Bullying is not a new concept, but with rampant use of the internet and social media among teenagers, bullying has adopted new tactics.
“Social media has affected bullying significantly,” said Wesley Morgan, MA, LLPC, of Adolescent & Family Behavioral Health Services in Grand Rapids, Michigan. “I see bullying through social media almost weekly in my practice. I have seen social media impact bullying a lot because, to me, it serves as a reference where kids get ideas.”
Not all social media is negative, but certain online content could jettison unwanted behaviors. YouTube challenges, for instance, are popular among kids. While they could be as harmless as trying not to laugh while watching funny clips, others involve sucker punching a stranger (yup, it’s a real challenge).
“Back before social media, somebody probably saw what was happening, whether it be at school or on a bus,” said Ashley Strang, MA, LLP, CAADC, also of Adolescent & Family Behavioral Health Services.
“It’s scarier now because you don’t really know if it’s happening. It can go off the radar. It can happen 24/7.”
Cyberbullying—which may include sending threatening messages, blackmailing with embarrassing photos, sharing information that could damage reputations, hacking accounts or creating fake profiles to post inappropriate content—can happen anywhere, anytime. In the classroom. Out of the classroom. During student trips.
And the impact is constant. Others can continually view the content, even if it has been removed or deleted, because kids can save photos or take screenshots during the time it is visible.
“For the person being bullied, they feel left out and isolated,” Morgan said. “Because that’s one person fighting an army of 50,000.”
Kids aren’t always likely to open up about being bullied, and bullies aren’t apt to stop on their own accord. Even if cyberbullying is flying under the radar and occurring outside the classroom, the fallout is often seen at school. Teachers can play an important role in addressing, preventing and stopping cyberbullying.
Understand what bullying is.
Bullying is unwanted, aggressive, repetitive behavior.
There is often an imbalance of power involved, notes Strang, such as a difference in popularity or economic means.
Bullying may not be intentional. For instance, the YouTube challenge where kids try not to laugh while watching a funny clip may involve humor at the expense of others. A kid might just crack a joke about a peer to get a reaction from an individual, group of friends or class. Other times, someone may have misperceived another’s tone in a social media message.
Such actions are still considered bullying, even if it’s not the intent.
Kids are not immune to occasional conflict, but when an action perceived as aggressive becomes repetitive, it’s considered bullying.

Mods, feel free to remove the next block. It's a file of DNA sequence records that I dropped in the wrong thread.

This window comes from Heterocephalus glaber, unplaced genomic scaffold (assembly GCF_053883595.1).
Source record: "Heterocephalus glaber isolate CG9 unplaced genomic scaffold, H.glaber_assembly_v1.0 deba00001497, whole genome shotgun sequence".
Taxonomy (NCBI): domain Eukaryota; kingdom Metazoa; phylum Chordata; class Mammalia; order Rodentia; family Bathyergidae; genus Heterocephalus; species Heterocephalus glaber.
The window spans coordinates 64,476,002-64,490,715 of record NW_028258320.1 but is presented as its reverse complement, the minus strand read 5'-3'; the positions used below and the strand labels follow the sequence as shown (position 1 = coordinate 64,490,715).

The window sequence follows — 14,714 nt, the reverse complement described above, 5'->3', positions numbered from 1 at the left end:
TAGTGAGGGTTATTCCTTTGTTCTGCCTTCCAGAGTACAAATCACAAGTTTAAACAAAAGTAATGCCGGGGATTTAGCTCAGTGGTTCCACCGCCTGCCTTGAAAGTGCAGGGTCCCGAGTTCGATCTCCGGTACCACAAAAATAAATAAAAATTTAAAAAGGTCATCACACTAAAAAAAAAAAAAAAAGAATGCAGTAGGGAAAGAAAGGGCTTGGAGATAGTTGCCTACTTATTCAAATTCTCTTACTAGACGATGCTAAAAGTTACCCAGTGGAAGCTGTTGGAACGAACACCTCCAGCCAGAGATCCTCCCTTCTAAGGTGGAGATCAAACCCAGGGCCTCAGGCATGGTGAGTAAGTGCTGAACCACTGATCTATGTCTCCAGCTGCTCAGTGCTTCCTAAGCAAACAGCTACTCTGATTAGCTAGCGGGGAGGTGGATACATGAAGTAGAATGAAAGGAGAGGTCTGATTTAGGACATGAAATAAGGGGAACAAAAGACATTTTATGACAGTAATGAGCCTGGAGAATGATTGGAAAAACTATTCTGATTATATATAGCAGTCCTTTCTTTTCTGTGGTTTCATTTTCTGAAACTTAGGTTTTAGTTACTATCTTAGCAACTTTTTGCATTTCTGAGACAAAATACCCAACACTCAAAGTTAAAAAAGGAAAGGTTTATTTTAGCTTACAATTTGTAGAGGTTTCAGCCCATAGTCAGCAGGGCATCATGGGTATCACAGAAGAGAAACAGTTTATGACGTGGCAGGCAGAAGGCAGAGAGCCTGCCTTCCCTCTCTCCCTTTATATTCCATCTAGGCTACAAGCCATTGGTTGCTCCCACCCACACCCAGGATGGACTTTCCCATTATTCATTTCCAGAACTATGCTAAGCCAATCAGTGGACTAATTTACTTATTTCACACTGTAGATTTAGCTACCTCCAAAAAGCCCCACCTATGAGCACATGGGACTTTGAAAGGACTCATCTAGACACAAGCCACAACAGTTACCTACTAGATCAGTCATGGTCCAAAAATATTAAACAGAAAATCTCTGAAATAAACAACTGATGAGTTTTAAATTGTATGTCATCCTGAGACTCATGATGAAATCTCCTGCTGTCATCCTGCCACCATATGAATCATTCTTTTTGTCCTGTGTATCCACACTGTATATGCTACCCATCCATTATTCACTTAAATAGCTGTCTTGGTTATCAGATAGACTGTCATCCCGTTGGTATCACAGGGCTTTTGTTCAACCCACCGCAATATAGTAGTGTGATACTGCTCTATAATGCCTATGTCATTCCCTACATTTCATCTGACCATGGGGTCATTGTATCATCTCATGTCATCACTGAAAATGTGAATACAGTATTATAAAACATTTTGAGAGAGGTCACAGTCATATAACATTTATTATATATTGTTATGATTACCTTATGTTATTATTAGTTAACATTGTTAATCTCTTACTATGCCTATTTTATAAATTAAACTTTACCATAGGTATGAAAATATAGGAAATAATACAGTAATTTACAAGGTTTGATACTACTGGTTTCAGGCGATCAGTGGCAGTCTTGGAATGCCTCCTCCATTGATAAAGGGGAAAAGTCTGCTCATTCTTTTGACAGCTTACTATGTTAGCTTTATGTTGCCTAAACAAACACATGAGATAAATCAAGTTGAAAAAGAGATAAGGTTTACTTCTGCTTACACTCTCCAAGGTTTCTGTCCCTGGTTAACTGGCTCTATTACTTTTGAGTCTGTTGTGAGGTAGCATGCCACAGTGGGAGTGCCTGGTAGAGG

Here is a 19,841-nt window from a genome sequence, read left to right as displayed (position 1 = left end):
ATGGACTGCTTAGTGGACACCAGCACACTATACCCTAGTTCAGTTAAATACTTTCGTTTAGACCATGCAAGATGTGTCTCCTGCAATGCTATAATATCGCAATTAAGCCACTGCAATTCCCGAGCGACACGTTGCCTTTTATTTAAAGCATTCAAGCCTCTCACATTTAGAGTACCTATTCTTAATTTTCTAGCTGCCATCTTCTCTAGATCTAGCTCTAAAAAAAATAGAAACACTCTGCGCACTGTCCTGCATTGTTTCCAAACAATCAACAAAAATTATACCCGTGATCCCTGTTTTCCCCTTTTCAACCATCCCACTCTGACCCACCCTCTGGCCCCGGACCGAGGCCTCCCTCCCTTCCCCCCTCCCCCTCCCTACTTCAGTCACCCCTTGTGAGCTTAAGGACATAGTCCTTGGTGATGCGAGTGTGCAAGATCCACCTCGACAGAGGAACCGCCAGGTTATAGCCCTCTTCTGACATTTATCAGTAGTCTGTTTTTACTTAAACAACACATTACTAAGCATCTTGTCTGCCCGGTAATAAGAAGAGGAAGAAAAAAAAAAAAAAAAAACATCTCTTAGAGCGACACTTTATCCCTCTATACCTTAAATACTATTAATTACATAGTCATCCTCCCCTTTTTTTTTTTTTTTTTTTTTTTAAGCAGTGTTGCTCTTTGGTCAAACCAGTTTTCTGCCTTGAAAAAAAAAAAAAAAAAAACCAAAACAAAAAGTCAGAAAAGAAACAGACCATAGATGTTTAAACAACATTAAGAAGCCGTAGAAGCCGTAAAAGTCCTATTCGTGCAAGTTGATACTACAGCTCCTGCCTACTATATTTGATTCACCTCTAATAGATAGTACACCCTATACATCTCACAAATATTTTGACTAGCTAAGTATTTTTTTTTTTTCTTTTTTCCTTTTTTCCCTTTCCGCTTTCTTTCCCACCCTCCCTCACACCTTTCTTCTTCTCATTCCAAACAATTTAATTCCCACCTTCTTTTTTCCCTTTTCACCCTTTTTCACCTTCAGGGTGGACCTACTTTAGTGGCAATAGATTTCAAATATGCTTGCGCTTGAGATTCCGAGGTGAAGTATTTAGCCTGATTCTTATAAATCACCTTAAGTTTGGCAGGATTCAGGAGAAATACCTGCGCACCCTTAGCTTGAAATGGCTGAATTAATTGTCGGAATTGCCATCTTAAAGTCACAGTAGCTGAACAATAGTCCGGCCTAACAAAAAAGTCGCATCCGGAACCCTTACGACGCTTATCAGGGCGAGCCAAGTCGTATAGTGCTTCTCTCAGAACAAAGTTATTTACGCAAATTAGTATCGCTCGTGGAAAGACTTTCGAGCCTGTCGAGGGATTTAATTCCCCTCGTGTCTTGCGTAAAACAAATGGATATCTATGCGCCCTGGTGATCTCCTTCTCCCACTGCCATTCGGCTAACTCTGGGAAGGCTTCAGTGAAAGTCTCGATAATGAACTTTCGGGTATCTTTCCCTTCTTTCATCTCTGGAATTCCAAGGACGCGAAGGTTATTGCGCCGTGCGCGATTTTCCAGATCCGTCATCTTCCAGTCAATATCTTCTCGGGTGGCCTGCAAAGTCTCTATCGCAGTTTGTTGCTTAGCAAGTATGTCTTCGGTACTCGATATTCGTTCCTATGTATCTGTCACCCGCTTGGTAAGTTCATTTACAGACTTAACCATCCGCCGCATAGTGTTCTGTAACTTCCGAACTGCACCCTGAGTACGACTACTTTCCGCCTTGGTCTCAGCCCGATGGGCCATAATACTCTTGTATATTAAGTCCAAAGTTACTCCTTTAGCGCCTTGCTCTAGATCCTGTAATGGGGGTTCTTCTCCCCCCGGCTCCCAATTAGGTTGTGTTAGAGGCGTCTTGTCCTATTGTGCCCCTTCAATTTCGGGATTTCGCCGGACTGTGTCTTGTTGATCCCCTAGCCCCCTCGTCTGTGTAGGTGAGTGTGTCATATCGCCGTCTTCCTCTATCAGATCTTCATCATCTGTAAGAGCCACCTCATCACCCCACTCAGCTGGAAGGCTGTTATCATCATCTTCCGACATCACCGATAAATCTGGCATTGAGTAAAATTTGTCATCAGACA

Recognize the signs of someone being bullied.
If kids are being bullied, you’re likely to see changes in demeanor and behavior.
Kids who are bullied are more likely to isolate themselves and avoid conversations. They might not spend as much time with their friends as they did before, or they might have issues in school—either declining grades, or feigning sickness to avoid class.
Being bullied often results in low-self esteem, so Morgan notes to look for self-harm behaviors. “Often times, kids experience pain, and so they inflict pain on themselves.”
Recognize the signs of someone who is bullying others.
On the flip side, you might want to recognize the signs that a child is doing the bullying.
Just like children being bullied, children who are the ones bullying also exhibit changes in demeanor and behavior. Kids who are bullying may not accept responsibility for their behavior, or they might blame others for their problems. They might be hanging around a new group of friends or change their physical appearance, like clothing and hairstyles. They might also have issues at school, such as slipping grades or conflicts with other students.
Address the problem.
If you think a child is being bullied or bullying others, get involved. Let the principal or school counselor know what’s going on.
When children are bullying, it’s important to hold them accountable—but also be understanding. Work to separate the behavior from the student and strive to teach right from wrong.
“Work to understand why they’re bullying,” Morgan said.
Bullying can stem from anger or a lack of empathy for other people, but it can also be a reaction to feelings of insecurity, a lack of confidence and low self-worth.
No matter the reason, bullying is a learned behavior, and your child needs to understand the affect of his or her actions. Both those who are bullied and those who are bullying could benefit from counseling.
Even if you’re not recognizing symptoms of bullying in the classroom or on trips, it’s important to create a conversation to help prevent cyberbullying.
- Help students learn to recognizing cyberbullying when it occurs and understand the affect it has on someone’s emotional and mental health. Bullying could lead to self-harm and, in some cases, suicide.
- Encourage bystanders to speak up. Ask them to refuse to pass along cyberbullying messages, or they could add to an inappropriate post: “This is not cool.”
- Ask students to report cyberbullying incidents, whether it happens to them or another student, to adults. Urge them to save the evidence by taking a screenshot so adults know exactly what happened.
Teachers can be a powerful force in promoting a culture of respect.
Written by Cassie Westrate, staff writer for Teach & Travel.